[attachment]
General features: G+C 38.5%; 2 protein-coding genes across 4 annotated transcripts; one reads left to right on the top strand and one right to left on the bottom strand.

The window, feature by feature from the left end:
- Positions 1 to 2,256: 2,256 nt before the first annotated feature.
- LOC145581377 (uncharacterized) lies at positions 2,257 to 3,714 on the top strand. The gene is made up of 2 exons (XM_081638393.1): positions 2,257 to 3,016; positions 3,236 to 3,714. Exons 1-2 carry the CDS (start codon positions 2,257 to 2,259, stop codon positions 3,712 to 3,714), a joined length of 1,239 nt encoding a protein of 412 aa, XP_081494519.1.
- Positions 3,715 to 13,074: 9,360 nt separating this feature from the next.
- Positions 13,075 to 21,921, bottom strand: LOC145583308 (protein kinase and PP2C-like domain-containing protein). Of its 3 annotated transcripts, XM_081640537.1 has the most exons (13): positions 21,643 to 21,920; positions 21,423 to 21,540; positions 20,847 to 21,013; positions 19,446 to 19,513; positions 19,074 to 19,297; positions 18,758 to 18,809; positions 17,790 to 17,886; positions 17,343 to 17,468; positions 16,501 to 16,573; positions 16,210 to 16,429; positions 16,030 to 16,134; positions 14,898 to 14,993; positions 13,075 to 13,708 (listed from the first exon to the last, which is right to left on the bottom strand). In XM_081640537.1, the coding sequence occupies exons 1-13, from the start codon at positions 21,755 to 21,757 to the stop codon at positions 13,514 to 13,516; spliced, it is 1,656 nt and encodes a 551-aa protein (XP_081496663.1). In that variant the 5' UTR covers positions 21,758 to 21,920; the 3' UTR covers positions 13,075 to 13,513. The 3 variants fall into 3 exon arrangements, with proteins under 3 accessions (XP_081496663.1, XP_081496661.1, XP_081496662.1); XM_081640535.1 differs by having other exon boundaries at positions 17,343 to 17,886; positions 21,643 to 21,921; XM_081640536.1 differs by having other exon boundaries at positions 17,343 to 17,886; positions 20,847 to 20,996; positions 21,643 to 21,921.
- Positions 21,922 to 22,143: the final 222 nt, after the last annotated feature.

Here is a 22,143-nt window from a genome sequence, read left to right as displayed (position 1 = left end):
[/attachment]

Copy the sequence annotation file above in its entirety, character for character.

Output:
General features: G+C 38.5%; 2 protein-coding genes across 4 annotated transcripts; one reads left to right on the top strand and one right to left on the bottom strand.

The window, feature by feature from the left end:
- Positions 1 to 2,256: 2,256 nt before the first annotated feature.
- LOC145581377 (uncharacterized) lies at positions 2,257 to 3,714 on the top strand. The gene is made up of 2 exons (XM_081638393.1): positions 2,257 to 3,016; positions 3,236 to 3,714. Exons 1-2 carry the CDS (start codon positions 2,257 to 2,259, stop codon positions 3,712 to 3,714), a joined length of 1,239 nt encoding a protein of 412 aa, XP_081494519.1.
- Positions 3,715 to 13,074: 9,360 nt separating this feature from the next.
- Positions 13,075 to 21,921, bottom strand: LOC145583308 (protein kinase and PP2C-like domain-containing protein). Of its 3 annotated transcripts, XM_081640537.1 has the most exons (13): positions 21,643 to 21,920; positions 21,423 to 21,540; positions 20,847 to 21,013; positions 19,446 to 19,513; positions 19,074 to 19,297; positions 18,758 to 18,809; positions 17,790 to 17,886; positions 17,343 to 17,468; positions 16,501 to 16,573; positions 16,210 to 16,429; positions 16,030 to 16,134; positions 14,898 to 14,993; positions 13,075 to 13,708 (listed from the first exon to the last, which is right to left on the bottom strand). In XM_081640537.1, the coding sequence occupies exons 1-13, from the start codon at positions 21,755 to 21,757 to the stop codon at positions 13,514 to 13,516; spliced, it is 1,656 nt and encodes a 551-aa protein (XP_081496663.1). In that variant the 5' UTR covers positions 21,758 to 21,920; the 3' UTR covers positions 13,075 to 13,513. The 3 variants fall into 3 exon arrangements, with proteins under 3 accessions (XP_081496663.1, XP_081496661.1, XP_081496662.1); XM_081640535.1 differs by having other exon boundaries at positions 17,343 to 17,886; positions 21,643 to 21,921; XM_081640536.1 differs by having other exon boundaries at positions 17,343 to 17,886; positions 20,847 to 20,996; positions 21,643 to 21,921.
- Positions 21,922 to 22,143: the final 222 nt, after the last annotated feature.

Here is a 22,143-nt window from a genome sequence, read left to right as displayed (position 1 = left end):